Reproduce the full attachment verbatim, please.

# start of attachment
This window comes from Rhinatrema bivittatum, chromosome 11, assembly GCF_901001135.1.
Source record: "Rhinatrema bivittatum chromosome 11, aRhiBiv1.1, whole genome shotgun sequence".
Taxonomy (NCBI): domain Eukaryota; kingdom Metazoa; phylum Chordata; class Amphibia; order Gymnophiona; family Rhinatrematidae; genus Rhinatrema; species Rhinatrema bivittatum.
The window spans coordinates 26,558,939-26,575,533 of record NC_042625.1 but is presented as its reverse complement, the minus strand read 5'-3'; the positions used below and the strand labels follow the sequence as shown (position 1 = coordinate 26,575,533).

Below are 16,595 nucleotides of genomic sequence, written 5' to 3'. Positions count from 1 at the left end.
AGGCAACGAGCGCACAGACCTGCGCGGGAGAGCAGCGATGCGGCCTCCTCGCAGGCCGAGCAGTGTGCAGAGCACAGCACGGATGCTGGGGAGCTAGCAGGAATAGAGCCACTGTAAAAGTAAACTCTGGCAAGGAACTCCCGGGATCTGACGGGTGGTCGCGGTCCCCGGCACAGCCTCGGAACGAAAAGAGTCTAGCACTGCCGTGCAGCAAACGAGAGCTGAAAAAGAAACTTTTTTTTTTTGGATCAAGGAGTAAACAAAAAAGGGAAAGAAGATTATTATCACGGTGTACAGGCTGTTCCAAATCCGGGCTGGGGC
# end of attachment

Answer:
This window comes from Rhinatrema bivittatum, chromosome 11, assembly GCF_901001135.1.
Source record: "Rhinatrema bivittatum chromosome 11, aRhiBiv1.1, whole genome shotgun sequence".
Taxonomy (NCBI): domain Eukaryota; kingdom Metazoa; phylum Chordata; class Amphibia; order Gymnophiona; family Rhinatrematidae; genus Rhinatrema; species Rhinatrema bivittatum.
The window spans coordinates 26,558,939-26,575,533 of record NC_042625.1 but is presented as its reverse complement, the minus strand read 5'-3'; the positions used below and the strand labels follow the sequence as shown (position 1 = coordinate 26,575,533).

Below are 16,595 nucleotides of genomic sequence, written 5' to 3'. Positions count from 1 at the left end.
AGGCAACGAGCGCACAGACCTGCGCGGGAGAGCAGCGATGCGGCCTCCTCGCAGGCCGAGCAGTGTGCAGAGCACAGCACGGATGCTGGGGAGCTAGCAGGAATAGAGCCACTGTAAAAGTAAACTCTGGCAAGGAACTCCCGGGATCTGACGGGTGGTCGCGGTCCCCGGCACAGCCTCGGAACGAAAAGAGTCTAGCACTGCCGTGCAGCAAACGAGAGCTGAAAAAGAAACTTTTTTTTTTTGGATCAAGGAGTAAACAAAAAAGGGAAAGAAGATTATTATCACGGTGTACAGGCTGTTCCAAATCCGGGCTGGGGC